Why do people shoplift? Top 10 reasons

Impulse control, drug and alcohol use, stress, and financial problems can all cause people to shoplift. A review of the compulsive nature of shoplifting and why people shoplift here.

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Shoplifting is one of the most common but least detected and reported crimes.

If you are reading this, maybe you or your loved one has been recently convicted of shoplifting. Or maybe you want to know the signs of shoplifting addiction. Or you might wonder if repeat shoplifters need help or counseling. Here we will review why people shoplift and later we will talk more about shoplifting addiction and treatment.

Why do people shop lift?

1. Self service sales methods – Stores and shops display prepackaged goods openly rather than behind high counters, closed cupboards or open shelves beyond a customer’s reach. Self services makes shoplifting easy.

2. Drug addiction – The need for drug money can cause some people to shoplift. Shoplifting is thought to fuel drug trade, because it provides the income some addicts need to buy drugs.

3. To make a living – Some people shoplift to survive and either sell or barter what they steal.

4. For spending money and status – Research has consistently shown that juvenile males are more often involved in theft than other groups and who need spending money to buy clothes or items which bring social status among their peers.

5. To own the goods – Shoplifters also take enjoyable things to own and consume.

6. Psychological temptation – The psychological orientation towards the “unconscious” shopper that entice tempting acquisition of goods and impulse buying contributes to shoplifting.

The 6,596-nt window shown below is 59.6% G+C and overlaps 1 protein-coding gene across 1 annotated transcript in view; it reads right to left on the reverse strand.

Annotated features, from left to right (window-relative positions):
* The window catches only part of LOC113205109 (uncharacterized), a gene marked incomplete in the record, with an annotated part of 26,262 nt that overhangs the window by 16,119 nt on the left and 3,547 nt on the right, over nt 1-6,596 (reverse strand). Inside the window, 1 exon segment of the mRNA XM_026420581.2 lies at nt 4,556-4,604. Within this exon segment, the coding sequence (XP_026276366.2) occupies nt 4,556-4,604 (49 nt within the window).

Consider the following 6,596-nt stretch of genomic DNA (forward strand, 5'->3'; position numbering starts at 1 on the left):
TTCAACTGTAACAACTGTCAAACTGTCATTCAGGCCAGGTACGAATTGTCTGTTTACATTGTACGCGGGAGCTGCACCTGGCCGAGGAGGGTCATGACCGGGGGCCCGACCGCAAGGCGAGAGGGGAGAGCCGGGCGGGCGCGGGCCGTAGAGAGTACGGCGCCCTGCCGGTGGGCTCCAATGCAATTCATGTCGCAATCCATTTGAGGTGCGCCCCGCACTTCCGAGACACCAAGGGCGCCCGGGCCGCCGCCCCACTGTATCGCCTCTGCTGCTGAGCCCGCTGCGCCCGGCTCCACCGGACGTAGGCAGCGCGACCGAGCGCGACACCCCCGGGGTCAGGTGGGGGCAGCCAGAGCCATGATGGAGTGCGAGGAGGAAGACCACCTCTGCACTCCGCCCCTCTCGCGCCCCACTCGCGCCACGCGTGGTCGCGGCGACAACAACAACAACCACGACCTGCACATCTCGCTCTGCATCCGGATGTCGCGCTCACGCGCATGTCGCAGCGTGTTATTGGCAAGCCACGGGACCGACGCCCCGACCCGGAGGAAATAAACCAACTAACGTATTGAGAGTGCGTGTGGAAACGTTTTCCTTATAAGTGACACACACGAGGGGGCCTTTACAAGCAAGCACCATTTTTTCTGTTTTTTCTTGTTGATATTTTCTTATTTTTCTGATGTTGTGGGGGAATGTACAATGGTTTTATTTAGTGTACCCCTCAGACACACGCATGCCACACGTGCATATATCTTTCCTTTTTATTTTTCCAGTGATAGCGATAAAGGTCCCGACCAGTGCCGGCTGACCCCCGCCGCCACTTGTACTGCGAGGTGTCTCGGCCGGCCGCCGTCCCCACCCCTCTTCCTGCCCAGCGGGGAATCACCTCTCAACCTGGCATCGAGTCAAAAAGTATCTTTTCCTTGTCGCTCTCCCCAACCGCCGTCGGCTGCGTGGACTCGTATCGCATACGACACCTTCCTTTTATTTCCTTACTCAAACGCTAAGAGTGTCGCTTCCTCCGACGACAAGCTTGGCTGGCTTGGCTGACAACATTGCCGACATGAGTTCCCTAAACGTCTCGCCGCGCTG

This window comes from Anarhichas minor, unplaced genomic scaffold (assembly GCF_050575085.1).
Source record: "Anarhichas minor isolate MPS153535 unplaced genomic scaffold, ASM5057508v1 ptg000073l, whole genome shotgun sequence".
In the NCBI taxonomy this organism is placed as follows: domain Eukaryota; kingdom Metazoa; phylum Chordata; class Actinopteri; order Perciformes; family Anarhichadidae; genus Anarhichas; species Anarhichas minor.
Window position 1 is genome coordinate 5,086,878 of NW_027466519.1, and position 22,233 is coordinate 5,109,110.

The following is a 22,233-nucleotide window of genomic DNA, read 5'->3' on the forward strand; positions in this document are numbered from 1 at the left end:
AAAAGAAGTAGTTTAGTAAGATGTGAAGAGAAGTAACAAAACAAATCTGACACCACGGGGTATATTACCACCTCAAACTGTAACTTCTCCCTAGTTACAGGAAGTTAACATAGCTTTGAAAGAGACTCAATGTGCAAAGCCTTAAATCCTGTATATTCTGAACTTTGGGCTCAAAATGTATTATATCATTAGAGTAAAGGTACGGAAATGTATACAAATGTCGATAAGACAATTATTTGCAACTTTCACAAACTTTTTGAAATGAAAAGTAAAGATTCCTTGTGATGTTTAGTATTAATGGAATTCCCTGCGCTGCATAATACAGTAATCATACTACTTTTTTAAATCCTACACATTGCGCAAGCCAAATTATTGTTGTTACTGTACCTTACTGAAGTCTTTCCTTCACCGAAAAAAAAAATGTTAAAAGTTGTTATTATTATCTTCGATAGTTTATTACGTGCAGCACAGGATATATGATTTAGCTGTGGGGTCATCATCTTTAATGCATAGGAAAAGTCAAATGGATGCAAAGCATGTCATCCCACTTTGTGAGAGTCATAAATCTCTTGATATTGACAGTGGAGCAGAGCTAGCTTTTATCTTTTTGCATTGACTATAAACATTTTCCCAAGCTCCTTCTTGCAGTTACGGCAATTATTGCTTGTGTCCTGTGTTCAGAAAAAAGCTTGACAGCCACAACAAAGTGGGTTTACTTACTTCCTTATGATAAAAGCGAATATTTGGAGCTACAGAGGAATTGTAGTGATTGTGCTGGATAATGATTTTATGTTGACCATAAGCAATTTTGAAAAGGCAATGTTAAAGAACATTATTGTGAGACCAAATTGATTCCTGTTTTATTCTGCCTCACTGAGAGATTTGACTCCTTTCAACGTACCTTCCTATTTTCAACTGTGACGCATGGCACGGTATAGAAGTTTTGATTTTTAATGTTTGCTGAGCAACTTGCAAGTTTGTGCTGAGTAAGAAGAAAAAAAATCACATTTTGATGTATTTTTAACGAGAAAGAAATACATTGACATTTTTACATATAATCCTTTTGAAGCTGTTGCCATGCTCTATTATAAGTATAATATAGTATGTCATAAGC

7. Low risk – About 1 in 150 shoplifters actually gets caught. In combination with the low chance of getting caught, shoplifters can offer a believable excuse, such as forgetfulness and intention to pay.

8. Lack of tracking and security – The stock control in shops is so deficient and retailers simply do not track shoplifting. As long as theft and damage of goods, does not rise above 2-3% of goods sold, retailers pay little attention to shoplifting. Additionally, retailers are often unwilling to pay for extra security and prevention measures and instead rely on local police to enforce laws. And finally, stores can be designed that make theft prevention difficult.

9. Mental health disorder – Stealing without needing to is called kleptomania and is an impulse control disorder. Experts think that this mental health disorder accounts for up to 5% of shoplifting cases. More on signs of kleptomania here.

10. Low fines – If caught for shoplifting, typical sums charged are $250 for adult shoplifters and $120 for juveniles. These low fines may not provide enough incentive for shoplifters to stop stealing.

EXTRA REASON why people shoplift…

11. Depersonalization – People seem to have fewer inhibitions about stealing from shops than from private individuals, because a corporation is seen as an entity rather than a person. Some shoplifters believe shoplifting harms no one except an anonymous business that can take the losses as a tax write-off.

Is shoplifting an addiction?

Shoplifting can fuel drug addiction, but it can also be an addiction of its own, especially if a person impulsively steals without the need to do so. If you have questions about shoplifting, please leave them below. We will be happy to help you, no matter your situation.

References sources: Problem Oriented Guides for Police
Hot Products: Understanding, Anticipating and Reducing the Demand for Stolen Goods
About the author
Lee Weber is a published author, medical writer, and woman in long-term recovery from addiction. Her latest book, The Definitive Guide to Addiction Interventions is set to reach university bookstores in early 2019.
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